Raising awareness and offering accessible information on vaccines
The vaccines have never been so intensely present in the news than in these uncertain COVID-19 times. Scientists, politicians, and media are pointing in the direction of vaccines as a way out of the corona pandemic. However, misinformation and disinformation on COVID-19 vaccine are spreading fast leading to a large number of people still skeptical and refusing to get vaccinated. This is why many EU-LIFE’s institutes have been reinforcing outreach activities to offer scientifically-based information to the general public on vaccines in an understandable way. Here below, we highlight some examples.
VIB, in Belgium, has published an information file to highlight the achievements of vaccinations and to transparently address the challenges ahead. The Facts Series dossier is also accessible in French and German, along with a mini site targeting the public at large in Flanders, available in Dutch.
Tackling major questions raised by the vaccines - What side effects should I expect from the vaccines against the new SARS-CoV-2 coronavirus? Have they been developed too fast? -, MDC experts from the fields of immunology and RNA biology in Berlin answered frequently asked questions online here (available both in German and English).
CEITEC, in Czech Republic, ran a Pro-Vaccination campaign on the website and Facebook in January. Leading by example, CEITEC Masaryk University have therefore decided to jointly express their opinion about vaccination exposing their motivation to get vaccinated and spreading via social media.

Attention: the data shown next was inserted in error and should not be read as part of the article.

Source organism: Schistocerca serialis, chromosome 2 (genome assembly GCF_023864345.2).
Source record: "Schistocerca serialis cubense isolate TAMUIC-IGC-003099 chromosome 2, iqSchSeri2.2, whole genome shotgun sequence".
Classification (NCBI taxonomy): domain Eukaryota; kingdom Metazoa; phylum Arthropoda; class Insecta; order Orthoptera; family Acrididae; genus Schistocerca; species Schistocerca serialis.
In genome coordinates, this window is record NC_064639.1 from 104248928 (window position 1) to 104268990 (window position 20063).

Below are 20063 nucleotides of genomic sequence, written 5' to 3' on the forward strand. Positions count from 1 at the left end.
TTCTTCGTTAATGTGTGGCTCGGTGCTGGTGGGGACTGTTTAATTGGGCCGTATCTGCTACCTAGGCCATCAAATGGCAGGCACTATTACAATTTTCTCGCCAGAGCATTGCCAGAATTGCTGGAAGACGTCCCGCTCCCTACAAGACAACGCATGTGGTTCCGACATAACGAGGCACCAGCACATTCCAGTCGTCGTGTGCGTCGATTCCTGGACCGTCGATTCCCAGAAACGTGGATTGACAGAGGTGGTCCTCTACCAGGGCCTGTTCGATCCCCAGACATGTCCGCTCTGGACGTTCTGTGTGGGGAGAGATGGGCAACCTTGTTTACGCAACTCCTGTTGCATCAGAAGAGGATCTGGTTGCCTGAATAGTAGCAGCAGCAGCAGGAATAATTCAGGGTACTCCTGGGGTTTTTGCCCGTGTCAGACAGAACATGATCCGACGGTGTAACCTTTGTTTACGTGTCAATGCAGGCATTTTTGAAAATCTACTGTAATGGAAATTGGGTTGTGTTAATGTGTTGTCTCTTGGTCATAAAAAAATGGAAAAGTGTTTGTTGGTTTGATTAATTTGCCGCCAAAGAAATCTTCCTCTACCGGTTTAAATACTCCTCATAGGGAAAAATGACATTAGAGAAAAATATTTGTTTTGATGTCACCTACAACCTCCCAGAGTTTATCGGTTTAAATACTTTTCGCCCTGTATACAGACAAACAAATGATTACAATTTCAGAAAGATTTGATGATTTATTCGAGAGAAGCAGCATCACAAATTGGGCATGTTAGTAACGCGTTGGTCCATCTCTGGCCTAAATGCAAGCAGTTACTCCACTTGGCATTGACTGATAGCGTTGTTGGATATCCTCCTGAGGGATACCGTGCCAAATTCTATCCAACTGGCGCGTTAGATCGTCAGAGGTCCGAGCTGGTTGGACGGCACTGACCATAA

In Portugal, IGC teaming with other Portuguese scientific institutions and the national agency for the scientific culture has just set up a dedicated science communication campaign. The approach is to reveal the decades of science that allowed COVID-19 vaccines to be developed in such a short period of time. During this campaign, IGC researchers along with researchers from different institutes in Portugal will participate in online sessions with schools and other publics, such as the “Conversas com cientistas” promoting an open dialogue between scientists & the public.
IMBB, in Greece, organised in January an open online seminar, followed by a Q&A with the general public. Two IMBB affiliated researchers presented various topics such as the mechanism of action of SARS-Cov2, the current therapies available for people in intensive care units, how vaccines work and how their development was achieved in such a short time frame and finally why it is important for people to get vaccinated. This seminar was attended live by around 700 people and was uploaded later on the youtube channel of FORTH-IMBB.
In addition to these outreach activities on vaccines, Professor Adrian Liston from the Babraham Institute and the researcher and illustrator Dr Sonia Agüera-Gonzalez from Tenmei Editions have produced an illustrated book for children ‘All about coronavirus’, explaining what coronavirus is, how it makes us sick, and why lockdown approached have been necessary. The book is free on issuu and is available in English, Dutch, Italian, Spanish and French.